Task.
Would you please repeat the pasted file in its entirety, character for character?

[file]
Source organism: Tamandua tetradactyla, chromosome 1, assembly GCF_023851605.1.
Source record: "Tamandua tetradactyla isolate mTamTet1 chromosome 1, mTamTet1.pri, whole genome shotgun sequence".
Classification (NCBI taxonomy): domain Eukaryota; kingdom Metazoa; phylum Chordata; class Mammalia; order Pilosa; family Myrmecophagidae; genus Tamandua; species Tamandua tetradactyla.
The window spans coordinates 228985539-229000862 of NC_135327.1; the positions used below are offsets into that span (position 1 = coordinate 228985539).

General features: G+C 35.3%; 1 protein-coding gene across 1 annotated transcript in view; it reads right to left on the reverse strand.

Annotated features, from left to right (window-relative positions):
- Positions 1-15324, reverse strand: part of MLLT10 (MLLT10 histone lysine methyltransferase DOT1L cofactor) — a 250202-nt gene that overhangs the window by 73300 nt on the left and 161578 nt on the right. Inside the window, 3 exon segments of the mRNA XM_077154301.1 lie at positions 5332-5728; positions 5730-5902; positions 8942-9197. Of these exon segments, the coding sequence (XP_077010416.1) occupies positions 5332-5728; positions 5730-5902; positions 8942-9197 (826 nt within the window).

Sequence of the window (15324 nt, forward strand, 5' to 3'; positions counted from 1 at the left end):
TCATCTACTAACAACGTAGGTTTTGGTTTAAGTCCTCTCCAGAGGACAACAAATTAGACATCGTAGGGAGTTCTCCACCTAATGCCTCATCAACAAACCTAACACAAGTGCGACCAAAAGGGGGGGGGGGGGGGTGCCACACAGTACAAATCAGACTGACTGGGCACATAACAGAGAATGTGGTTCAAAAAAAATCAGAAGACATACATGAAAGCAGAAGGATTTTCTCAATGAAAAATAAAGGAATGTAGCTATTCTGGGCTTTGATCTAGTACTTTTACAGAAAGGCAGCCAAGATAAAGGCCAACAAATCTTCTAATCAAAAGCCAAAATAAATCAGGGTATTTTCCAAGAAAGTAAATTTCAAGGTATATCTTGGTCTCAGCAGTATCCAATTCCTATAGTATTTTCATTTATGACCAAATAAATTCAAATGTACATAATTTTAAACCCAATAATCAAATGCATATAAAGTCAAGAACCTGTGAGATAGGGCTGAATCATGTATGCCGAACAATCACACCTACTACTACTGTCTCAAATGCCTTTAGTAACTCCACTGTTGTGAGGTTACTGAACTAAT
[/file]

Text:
Source organism: Tamandua tetradactyla, chromosome 1, assembly GCF_023851605.1.
Source record: "Tamandua tetradactyla isolate mTamTet1 chromosome 1, mTamTet1.pri, whole genome shotgun sequence".
Classification (NCBI taxonomy): domain Eukaryota; kingdom Metazoa; phylum Chordata; class Mammalia; order Pilosa; family Myrmecophagidae; genus Tamandua; species Tamandua tetradactyla.
The window spans coordinates 228985539-229000862 of NC_135327.1; the positions used below are offsets into that span (position 1 = coordinate 228985539).

General features: G+C 35.3%; 1 protein-coding gene across 1 annotated transcript in view; it reads right to left on the reverse strand.

Annotated features, from left to right (window-relative positions):
- Positions 1-15324, reverse strand: part of MLLT10 (MLLT10 histone lysine methyltransferase DOT1L cofactor) — a 250202-nt gene that overhangs the window by 73300 nt on the left and 161578 nt on the right. Inside the window, 3 exon segments of the mRNA XM_077154301.1 lie at positions 5332-5728; positions 5730-5902; positions 8942-9197. Of these exon segments, the coding sequence (XP_077010416.1) occupies positions 5332-5728; positions 5730-5902; positions 8942-9197 (826 nt within the window).

Sequence of the window (15324 nt, forward strand, 5' to 3'; positions counted from 1 at the left end):
TCATCTACTAACAACGTAGGTTTTGGTTTAAGTCCTCTCCAGAGGACAACAAATTAGACATCGTAGGGAGTTCTCCACCTAATGCCTCATCAACAAACCTAACACAAGTGCGACCAAAAGGGGGGGGGGGGGGGTGCCACACAGTACAAATCAGACTGACTGGGCACATAACAGAGAATGTGGTTCAAAAAAAATCAGAAGACATACATGAAAGCAGAAGGATTTTCTCAATGAAAAATAAAGGAATGTAGCTATTCTGGGCTTTGATCTAGTACTTTTACAGAAAGGCAGCCAAGATAAAGGCCAACAAATCTTCTAATCAAAAGCCAAAATAAATCAGGGTATTTTCCAAGAAAGTAAATTTCAAGGTATATCTTGGTCTCAGCAGTATCCAATTCCTATAGTATTTTCATTTATGACCAAATAAATTCAAATGTACATAATTTTAAACCCAATAATCAAATGCATATAAAGTCAAGAACCTGTGAGATAGGGCTGAATCATGTATGCCGAACAATCACACCTACTACTACTGTCTCAAATGCCTTTAGTAACTCCACTGTTGTGAGGTTACTGAACTAAT